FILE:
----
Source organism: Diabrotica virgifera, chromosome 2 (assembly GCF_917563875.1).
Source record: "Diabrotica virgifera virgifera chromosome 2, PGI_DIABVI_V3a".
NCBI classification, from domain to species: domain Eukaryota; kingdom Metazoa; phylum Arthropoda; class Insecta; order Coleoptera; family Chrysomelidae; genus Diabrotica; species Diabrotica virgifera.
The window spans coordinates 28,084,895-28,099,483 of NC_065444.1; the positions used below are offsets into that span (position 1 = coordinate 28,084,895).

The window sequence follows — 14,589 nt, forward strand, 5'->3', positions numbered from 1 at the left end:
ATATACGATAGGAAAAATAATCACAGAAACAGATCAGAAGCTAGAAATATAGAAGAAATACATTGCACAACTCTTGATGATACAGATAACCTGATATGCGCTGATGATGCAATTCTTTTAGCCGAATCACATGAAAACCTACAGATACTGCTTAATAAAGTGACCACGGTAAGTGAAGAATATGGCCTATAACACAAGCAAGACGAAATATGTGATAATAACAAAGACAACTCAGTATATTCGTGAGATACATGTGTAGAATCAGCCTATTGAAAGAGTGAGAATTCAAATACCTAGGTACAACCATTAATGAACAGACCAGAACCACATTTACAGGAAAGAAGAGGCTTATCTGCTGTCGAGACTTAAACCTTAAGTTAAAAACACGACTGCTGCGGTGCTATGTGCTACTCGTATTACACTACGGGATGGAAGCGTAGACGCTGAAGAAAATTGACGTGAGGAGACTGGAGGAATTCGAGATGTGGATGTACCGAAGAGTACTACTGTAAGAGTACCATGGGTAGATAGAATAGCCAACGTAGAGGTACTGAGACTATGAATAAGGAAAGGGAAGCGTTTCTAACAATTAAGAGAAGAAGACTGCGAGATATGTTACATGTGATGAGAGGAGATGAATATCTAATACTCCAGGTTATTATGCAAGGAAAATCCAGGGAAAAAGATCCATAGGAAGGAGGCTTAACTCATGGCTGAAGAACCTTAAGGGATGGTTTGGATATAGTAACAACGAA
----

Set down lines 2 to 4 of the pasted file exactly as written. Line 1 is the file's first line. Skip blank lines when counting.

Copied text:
Source record: "Diabrotica virgifera virgifera chromosome 2, PGI_DIABVI_V3a".
NCBI classification, from domain to species: domain Eukaryota; kingdom Metazoa; phylum Arthropoda; class Insecta; order Coleoptera; family Chrysomelidae; genus Diabrotica; species Diabrotica virgifera.
The window spans coordinates 28,084,895-28,099,483 of NC_065444.1; the positions used below are offsets into that span (position 1 = coordinate 28,084,895).